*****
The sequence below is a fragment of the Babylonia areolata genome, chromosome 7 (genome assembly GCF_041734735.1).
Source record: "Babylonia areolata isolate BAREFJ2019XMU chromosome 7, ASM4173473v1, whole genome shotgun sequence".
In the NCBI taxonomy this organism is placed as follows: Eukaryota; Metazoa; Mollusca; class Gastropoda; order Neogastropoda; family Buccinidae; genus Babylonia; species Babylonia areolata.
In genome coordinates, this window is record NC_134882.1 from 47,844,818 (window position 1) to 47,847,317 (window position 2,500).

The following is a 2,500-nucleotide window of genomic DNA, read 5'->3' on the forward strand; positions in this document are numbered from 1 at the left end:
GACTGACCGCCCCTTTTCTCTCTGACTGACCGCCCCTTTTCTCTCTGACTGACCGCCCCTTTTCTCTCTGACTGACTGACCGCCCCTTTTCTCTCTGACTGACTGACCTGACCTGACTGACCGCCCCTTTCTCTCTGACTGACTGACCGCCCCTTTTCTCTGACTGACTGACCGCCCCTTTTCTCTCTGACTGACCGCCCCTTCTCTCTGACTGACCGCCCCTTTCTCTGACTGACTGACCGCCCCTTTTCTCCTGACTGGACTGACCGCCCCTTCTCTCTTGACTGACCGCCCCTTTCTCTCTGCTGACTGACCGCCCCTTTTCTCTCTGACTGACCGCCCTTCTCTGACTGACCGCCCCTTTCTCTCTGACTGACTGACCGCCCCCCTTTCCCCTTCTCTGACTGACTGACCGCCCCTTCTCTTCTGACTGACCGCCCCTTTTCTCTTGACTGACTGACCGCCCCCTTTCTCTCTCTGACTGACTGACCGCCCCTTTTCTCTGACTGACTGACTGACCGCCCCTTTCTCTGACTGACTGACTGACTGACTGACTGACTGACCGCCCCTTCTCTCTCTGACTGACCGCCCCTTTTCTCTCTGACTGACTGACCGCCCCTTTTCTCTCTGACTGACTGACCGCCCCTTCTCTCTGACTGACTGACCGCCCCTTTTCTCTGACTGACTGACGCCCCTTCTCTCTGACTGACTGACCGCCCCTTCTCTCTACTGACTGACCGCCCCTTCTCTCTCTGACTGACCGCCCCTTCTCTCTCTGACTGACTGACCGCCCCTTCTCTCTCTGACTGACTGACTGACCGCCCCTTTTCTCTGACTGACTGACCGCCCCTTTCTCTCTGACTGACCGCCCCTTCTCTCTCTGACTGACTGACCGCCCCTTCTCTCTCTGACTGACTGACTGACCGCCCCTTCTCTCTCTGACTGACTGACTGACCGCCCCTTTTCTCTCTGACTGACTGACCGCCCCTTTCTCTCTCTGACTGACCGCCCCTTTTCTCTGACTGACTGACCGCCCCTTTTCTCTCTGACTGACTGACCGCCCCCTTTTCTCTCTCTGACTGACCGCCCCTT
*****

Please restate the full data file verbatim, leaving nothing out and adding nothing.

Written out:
The sequence below is a fragment of the Babylonia areolata genome, chromosome 7 (genome assembly GCF_041734735.1).
Source record: "Babylonia areolata isolate BAREFJ2019XMU chromosome 7, ASM4173473v1, whole genome shotgun sequence".
In the NCBI taxonomy this organism is placed as follows: Eukaryota; Metazoa; Mollusca; class Gastropoda; order Neogastropoda; family Buccinidae; genus Babylonia; species Babylonia areolata.
In genome coordinates, this window is record NC_134882.1 from 47,844,818 (window position 1) to 47,847,317 (window position 2,500).

The following is a 2,500-nucleotide window of genomic DNA, read 5'->3' on the forward strand; positions in this document are numbered from 1 at the left end:
GACTGACCGCCCCTTTTCTCTCTGACTGACCGCCCCTTTTCTCTCTGACTGACCGCCCCTTTTCTCTCTGACTGACTGACCGCCCCTTTTCTCTCTGACTGACTGACCTGACCTGACTGACCGCCCCTTTCTCTCTGACTGACTGACCGCCCCTTTTCTCTGACTGACTGACCGCCCCTTTTCTCTCTGACTGACCGCCCCTTCTCTCTGACTGACCGCCCCTTTCTCTGACTGACTGACCGCCCCTTTTCTCCTGACTGGACTGACCGCCCCTTCTCTCTTGACTGACCGCCCCTTTCTCTCTGCTGACTGACCGCCCCTTTTCTCTCTGACTGACCGCCCTTCTCTGACTGACCGCCCCTTTCTCTCTGACTGACTGACCGCCCCCCTTTCCCCTTCTCTGACTGACTGACCGCCCCTTCTCTTCTGACTGACCGCCCCTTTTCTCTTGACTGACTGACCGCCCCCTTTCTCTCTCTGACTGACTGACCGCCCCTTTTCTCTGACTGACTGACTGACCGCCCCTTTCTCTGACTGACTGACTGACTGACTGACTGACTGACCGCCCCTTCTCTCTCTGACTGACCGCCCCTTTTCTCTCTGACTGACTGACCGCCCCTTTTCTCTCTGACTGACTGACCGCCCCTTCTCTCTGACTGACTGACCGCCCCTTTTCTCTGACTGACTGACGCCCCTTCTCTCTGACTGACTGACCGCCCCTTCTCTCTACTGACTGACCGCCCCTTCTCTCTCTGACTGACCGCCCCTTCTCTCTCTGACTGACTGACCGCCCCTTCTCTCTCTGACTGACTGACTGACCGCCCCTTTTCTCTGACTGACTGACCGCCCCTTTCTCTCTGACTGACCGCCCCTTCTCTCTCTGACTGACTGACCGCCCCTTCTCTCTCTGACTGACTGACTGACCGCCCCTTCTCTCTCTGACTGACTGACTGACCGCCCCTTTTCTCTCTGACTGACTGACCGCCCCTTTCTCTCTCTGACTGACCGCCCCTTTTCTCTGACTGACTGACCGCCCCTTTTCTCTCTGACTGACTGACCGCCCCCTTTTCTCTCTCTGACTGACCGCCCCTT